The British education system embodies the internal contradictions of bourgeois society. The supposedly neutral curriculum, which should be designed to further the advancement of objective knowledge, in reality reflects the interests of the British ruling class. This is the reason behind the latest attacks on freedom of speech  which the bourgeois profess loyalty to. Through banning the use of anti-capitalist material in certain lessons in schools, it is clear that the education system, like everything else, is an arena of class conflict. 

These orders from on high stand in stark contrast to the rising levels of consciousness among the youth, who due to the climate crises and the exam results fiasco to name a few, are becoming ever more militant and have begun to organise spontaneously. 

Lenin said ‘He who has the youth has the future’ and this is a lesson the capitalists understand. But these developments among the youth are being driven not by Marxist infiltration of our education system but by the urgency of the multiple crises facing humanity! The Tories, though they recognise the danger, cannot prevent this development without overcoming the irreconcilable contradictions of capitalism. 

We should be under no illusions about the quality of the curriculum prior to this latest policy. The caricature of socialism that was made part of my own education is a case in point. One would think that a rigorous A-level in Politics would cover crucial distinctions between Stalinism and Bolshevism, the conflict of labour and capital, and the basic contradictions causes capitalism to go into crisis..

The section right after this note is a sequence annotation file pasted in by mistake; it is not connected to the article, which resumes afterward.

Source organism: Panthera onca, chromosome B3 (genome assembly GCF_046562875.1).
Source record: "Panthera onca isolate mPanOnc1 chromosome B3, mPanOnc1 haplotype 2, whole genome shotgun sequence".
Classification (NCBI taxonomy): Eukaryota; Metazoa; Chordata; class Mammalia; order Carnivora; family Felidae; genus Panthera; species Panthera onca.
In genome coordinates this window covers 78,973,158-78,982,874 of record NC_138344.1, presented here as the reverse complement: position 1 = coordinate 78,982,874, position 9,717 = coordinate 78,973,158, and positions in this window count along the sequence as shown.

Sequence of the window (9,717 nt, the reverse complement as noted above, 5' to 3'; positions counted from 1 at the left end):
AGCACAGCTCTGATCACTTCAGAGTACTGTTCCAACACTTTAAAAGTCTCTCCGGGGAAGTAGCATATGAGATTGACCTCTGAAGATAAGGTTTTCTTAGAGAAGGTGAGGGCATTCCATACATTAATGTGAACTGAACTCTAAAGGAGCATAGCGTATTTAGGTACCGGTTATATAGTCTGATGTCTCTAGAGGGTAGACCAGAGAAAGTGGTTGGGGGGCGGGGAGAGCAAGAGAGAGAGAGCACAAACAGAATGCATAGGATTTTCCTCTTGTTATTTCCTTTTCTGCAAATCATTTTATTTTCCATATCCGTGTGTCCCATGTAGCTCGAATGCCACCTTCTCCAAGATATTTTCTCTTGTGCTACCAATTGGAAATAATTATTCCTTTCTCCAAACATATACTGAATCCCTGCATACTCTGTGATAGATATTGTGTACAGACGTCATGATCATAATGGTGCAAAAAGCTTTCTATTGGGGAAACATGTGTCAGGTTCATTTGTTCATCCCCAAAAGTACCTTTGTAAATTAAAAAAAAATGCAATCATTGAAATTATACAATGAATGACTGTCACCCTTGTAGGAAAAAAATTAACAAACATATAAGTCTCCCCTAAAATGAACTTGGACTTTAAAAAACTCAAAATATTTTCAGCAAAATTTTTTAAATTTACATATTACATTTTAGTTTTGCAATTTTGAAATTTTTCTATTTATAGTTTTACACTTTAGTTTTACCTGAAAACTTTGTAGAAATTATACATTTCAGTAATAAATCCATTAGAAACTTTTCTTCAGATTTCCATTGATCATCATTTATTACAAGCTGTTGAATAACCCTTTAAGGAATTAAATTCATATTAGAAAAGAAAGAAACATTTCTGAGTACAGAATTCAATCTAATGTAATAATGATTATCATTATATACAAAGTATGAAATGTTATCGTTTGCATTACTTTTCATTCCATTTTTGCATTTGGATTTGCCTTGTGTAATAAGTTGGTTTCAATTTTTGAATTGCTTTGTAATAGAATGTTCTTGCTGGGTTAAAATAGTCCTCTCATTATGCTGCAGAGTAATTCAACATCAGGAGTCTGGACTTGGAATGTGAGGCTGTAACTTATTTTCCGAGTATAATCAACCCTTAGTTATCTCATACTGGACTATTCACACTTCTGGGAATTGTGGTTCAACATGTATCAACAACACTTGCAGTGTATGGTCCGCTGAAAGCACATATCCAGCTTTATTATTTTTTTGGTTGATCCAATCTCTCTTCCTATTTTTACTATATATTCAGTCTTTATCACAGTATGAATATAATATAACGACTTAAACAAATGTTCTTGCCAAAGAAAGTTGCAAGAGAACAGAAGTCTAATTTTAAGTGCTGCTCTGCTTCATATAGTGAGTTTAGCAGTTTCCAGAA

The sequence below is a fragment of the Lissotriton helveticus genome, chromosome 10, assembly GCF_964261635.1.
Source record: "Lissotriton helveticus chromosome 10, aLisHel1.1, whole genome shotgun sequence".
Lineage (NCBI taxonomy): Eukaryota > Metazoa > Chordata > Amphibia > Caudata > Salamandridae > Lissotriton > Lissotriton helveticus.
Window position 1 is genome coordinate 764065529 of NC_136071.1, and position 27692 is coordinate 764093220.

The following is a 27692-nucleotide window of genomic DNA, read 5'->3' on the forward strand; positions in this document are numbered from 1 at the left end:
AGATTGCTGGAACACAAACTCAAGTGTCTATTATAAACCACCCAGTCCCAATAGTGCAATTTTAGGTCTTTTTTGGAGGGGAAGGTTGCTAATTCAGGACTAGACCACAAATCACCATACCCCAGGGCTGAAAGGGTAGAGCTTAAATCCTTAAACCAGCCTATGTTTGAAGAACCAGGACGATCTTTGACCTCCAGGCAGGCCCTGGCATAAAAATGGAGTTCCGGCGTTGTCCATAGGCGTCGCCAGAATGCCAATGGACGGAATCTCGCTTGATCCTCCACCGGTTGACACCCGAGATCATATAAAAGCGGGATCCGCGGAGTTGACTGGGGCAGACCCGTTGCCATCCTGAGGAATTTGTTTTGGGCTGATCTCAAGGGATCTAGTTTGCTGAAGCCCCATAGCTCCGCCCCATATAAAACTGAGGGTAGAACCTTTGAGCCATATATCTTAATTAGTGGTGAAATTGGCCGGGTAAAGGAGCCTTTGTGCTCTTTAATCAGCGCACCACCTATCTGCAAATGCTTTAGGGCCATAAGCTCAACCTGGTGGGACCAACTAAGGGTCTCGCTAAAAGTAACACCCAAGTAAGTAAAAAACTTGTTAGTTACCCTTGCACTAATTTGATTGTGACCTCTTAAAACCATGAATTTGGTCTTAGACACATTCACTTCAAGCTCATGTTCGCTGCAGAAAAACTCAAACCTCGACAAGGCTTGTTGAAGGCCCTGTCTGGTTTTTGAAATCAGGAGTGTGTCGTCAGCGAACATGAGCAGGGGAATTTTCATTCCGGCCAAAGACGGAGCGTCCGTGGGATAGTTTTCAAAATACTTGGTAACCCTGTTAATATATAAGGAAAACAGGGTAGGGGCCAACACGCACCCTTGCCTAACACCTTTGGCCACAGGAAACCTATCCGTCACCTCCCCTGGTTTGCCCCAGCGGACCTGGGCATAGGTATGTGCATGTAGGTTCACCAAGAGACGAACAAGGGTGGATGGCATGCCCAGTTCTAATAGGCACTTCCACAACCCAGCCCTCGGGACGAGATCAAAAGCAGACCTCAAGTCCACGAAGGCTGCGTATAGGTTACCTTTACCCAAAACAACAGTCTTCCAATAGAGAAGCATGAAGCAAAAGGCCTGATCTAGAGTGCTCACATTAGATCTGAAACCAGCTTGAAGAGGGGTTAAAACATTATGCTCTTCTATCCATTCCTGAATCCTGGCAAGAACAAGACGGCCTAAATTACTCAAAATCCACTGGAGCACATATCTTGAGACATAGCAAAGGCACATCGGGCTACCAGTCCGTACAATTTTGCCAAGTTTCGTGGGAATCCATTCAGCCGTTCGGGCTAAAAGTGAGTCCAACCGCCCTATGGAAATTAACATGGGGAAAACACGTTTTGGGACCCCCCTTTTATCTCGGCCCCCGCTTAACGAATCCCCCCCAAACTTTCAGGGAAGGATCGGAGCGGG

However, the opportunist ideas of Anthony Crossland and Beatrice Webb were apparently more important. In fact, out of the main “socialist” thinkers through which students are expected to understand socialism, only two of them- Karl Marx and Rosa Luxemburg- are actually socialists. 

I would suggest that those drawing up the curriculum take a look at this website for an introduction to some of the thinkers whose existence they have apparently forgotten. 

The course also conveniently ignores the contribution of socialist thought to other areas. When learning about democracy, I was taught that it was divided between direct democracy and representative democracy, there was no mention of industrial democracy or democratic centralism. What was presented as an objective approach to the study of politics was already skewed before the first class began by the content of the course itself.  

So what is to be done?

We cannot expect the British state, representing the interests of the capitalist class, to give us any education which would threaten those same class interests. It is up to us to educate ourselves, through the Marxist Student Federation and Socialist Appeal, in the ideas of authentic socialism and the real history of Britain. Only then, through the complete overthrow of the capitalist class, will we be able transform the education system into one whose genuine purpose is the expansion of human knowledge for the benefit of all and consign the Tories war on truth to the dustbin of history. 

By Charlie Lutz-Collier


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